The URDR, in partnership with Ekklesia, is hosting a series of webinars for local faith leaders entitled ‘Healthy Households’. Each webinar will deal with a different topic relevant to the challenges that development practitioners and religious leaders are facing during the COVID 19 pandemic. They all focus on the South African context.

“Child Protection, Faith Communities and COVID-19” was the third webinar in the series held on Wednesday 5th August 2020 at 1-2.30pm SAST. Expert speakers included the newly appointed Western Cape Commissioner for Children  –  Ms Christina Nomdo, the director of community based organisation Arise Family SA  – Danielle Moosajie, and the URDR’s academic expert on Ending Violence against Children and Faith – Dr Selina Palm.  PDFs of their individual presentation slides are also available by clicking on their above names.

Click here for more URDR news and events

*To translate this text to another language use the drop down at the top right*: Français, español, Português, عربي

 

A Statement from the Staff:  

It’s in our name! We stand for joint learning, understanding faith-based approaches, and local communities. JLI works with people around the world to learn about and share information (positive and negative) on the impact of faith groups in local communities and to support local leadership for positive change. True solidarity with local leaders requires us to be actively anti-racist and to operate in ways that affirm the need for equity and justice. The admirable aim to localize humanitarian and development work is defeated because we continuously fail to cede power to local partners. We support our staff members who are participating in the #BlackLivesMatter movement and assert that the lives of George Floyd, Ahmaud Arbery, and Breonna Taylor, and all black women, men, girls, and boys, whose lives have been cut short through racism, matter.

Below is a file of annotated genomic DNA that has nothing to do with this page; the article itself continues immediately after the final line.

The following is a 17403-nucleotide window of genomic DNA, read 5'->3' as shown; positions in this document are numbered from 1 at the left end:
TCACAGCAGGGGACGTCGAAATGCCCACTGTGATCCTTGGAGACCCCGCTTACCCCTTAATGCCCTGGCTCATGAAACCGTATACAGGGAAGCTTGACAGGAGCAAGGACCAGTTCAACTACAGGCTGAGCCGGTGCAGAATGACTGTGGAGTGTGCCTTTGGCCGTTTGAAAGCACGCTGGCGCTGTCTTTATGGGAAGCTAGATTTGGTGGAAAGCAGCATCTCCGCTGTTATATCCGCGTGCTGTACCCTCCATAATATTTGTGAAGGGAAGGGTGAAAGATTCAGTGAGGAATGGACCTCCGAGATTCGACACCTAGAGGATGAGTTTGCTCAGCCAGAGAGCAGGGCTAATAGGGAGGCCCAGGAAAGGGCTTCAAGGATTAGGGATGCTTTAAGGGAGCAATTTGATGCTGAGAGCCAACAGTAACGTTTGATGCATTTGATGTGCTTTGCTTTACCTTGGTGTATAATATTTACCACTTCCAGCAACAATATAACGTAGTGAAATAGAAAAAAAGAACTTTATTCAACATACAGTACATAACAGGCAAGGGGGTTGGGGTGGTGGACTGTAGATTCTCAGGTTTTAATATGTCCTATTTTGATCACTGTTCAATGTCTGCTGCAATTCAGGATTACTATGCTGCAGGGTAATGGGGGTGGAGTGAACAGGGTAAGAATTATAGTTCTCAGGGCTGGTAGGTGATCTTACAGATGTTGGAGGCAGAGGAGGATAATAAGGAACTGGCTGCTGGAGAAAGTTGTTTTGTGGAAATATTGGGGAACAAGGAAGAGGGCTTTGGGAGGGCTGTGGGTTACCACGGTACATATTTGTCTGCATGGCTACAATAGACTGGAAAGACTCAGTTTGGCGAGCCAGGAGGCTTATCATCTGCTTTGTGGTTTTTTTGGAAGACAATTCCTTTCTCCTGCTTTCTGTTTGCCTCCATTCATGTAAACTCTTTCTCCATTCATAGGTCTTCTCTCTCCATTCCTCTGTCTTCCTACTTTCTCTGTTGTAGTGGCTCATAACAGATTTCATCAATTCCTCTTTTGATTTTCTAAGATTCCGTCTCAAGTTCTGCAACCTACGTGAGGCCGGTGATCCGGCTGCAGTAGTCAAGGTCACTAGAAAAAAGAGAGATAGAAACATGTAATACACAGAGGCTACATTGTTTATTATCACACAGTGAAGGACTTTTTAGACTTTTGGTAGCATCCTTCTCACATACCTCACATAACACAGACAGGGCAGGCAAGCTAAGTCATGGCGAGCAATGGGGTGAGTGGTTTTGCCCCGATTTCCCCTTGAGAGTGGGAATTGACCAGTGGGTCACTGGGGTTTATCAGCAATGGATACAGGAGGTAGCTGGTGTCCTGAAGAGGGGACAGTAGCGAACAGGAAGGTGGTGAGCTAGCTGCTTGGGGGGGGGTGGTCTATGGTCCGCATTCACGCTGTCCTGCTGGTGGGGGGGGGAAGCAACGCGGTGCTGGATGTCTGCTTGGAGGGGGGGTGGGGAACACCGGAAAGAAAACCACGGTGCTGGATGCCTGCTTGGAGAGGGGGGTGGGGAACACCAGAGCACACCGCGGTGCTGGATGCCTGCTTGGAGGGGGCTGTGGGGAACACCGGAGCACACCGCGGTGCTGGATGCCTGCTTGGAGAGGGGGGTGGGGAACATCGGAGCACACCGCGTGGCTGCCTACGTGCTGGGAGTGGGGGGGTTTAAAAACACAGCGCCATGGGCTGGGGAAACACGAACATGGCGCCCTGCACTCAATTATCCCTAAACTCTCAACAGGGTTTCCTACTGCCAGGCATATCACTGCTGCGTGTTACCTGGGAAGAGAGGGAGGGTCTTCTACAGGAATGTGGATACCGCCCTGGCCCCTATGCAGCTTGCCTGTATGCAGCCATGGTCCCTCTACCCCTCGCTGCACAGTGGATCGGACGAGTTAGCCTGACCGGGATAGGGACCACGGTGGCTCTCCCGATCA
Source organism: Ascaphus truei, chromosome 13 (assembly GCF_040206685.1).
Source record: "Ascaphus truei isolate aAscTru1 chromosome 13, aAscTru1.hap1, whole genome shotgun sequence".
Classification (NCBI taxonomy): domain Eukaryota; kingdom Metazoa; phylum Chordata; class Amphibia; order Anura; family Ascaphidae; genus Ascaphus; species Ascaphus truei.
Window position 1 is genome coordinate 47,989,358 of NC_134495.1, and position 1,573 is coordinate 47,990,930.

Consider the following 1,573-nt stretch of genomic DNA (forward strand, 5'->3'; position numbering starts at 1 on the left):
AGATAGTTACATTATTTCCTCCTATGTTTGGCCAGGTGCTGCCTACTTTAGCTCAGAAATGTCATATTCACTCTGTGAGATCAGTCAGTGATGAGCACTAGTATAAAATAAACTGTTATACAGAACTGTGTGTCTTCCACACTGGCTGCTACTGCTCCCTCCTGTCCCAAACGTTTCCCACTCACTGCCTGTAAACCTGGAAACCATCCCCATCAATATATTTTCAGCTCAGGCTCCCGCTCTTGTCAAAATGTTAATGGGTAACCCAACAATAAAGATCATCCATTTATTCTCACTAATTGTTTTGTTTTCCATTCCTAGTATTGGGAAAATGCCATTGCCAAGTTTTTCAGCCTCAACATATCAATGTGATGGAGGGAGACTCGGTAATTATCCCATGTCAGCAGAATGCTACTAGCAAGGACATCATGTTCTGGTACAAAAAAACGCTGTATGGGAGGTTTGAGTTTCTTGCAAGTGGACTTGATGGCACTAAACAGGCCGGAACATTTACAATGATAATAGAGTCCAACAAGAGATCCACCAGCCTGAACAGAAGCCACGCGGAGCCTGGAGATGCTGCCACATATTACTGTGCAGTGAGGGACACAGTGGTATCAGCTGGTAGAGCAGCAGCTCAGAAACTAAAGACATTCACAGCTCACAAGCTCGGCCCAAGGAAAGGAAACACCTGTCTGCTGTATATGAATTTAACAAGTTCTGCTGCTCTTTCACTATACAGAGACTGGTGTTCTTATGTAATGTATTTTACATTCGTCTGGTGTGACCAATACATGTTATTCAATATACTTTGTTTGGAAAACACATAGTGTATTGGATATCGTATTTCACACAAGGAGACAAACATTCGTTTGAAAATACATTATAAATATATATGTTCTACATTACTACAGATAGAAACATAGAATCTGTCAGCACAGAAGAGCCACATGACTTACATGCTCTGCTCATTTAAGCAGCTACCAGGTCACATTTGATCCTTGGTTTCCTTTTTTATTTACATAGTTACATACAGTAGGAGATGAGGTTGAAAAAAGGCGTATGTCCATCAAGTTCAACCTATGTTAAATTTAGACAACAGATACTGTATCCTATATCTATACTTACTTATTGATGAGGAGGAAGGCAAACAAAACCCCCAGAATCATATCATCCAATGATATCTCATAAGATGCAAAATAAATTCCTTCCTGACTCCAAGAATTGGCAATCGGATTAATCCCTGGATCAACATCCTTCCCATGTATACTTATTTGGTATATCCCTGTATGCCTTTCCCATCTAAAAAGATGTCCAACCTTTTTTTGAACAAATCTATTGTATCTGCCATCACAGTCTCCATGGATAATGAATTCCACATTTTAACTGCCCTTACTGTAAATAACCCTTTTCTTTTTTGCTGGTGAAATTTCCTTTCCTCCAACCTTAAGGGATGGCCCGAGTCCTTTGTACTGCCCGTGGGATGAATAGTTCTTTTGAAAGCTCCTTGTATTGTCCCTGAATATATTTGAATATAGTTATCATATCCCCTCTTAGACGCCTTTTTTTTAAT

Racial justice and decolonizing development are among the topics we reflect on and study in our work.  But now, joining the growing response to the injustice of systemic racism so painfully demonstrated, we commit to re-examining our way of working, to be explicit about the changes we aspire to make, and to holding ourselves to account. Acknowledging that we are participants, not observers, in oppressive systems, we want to do our part to end systemic racism in the US and elsewhere, and to dismantle discriminatory power structures in the humanitarian and development systems in which we operate.

We are based in the US with collaborators around the world. We recognize that our geographic location, backgrounds, networks, language, and a host of other material and immaterial advantages give us the extraordinary privilege and opportunity to support and effect change. In 2017, at the convening of the conference “Localizing Response to Humanitarian Need: The Role of Religious and Faith-Based Actors,” local faith actors shared their experiences of discrimination and exclusion by international actors, frequently white people with decision-making power. At the end of the conference, participants committed to using our privilege to support local and national faith actors by: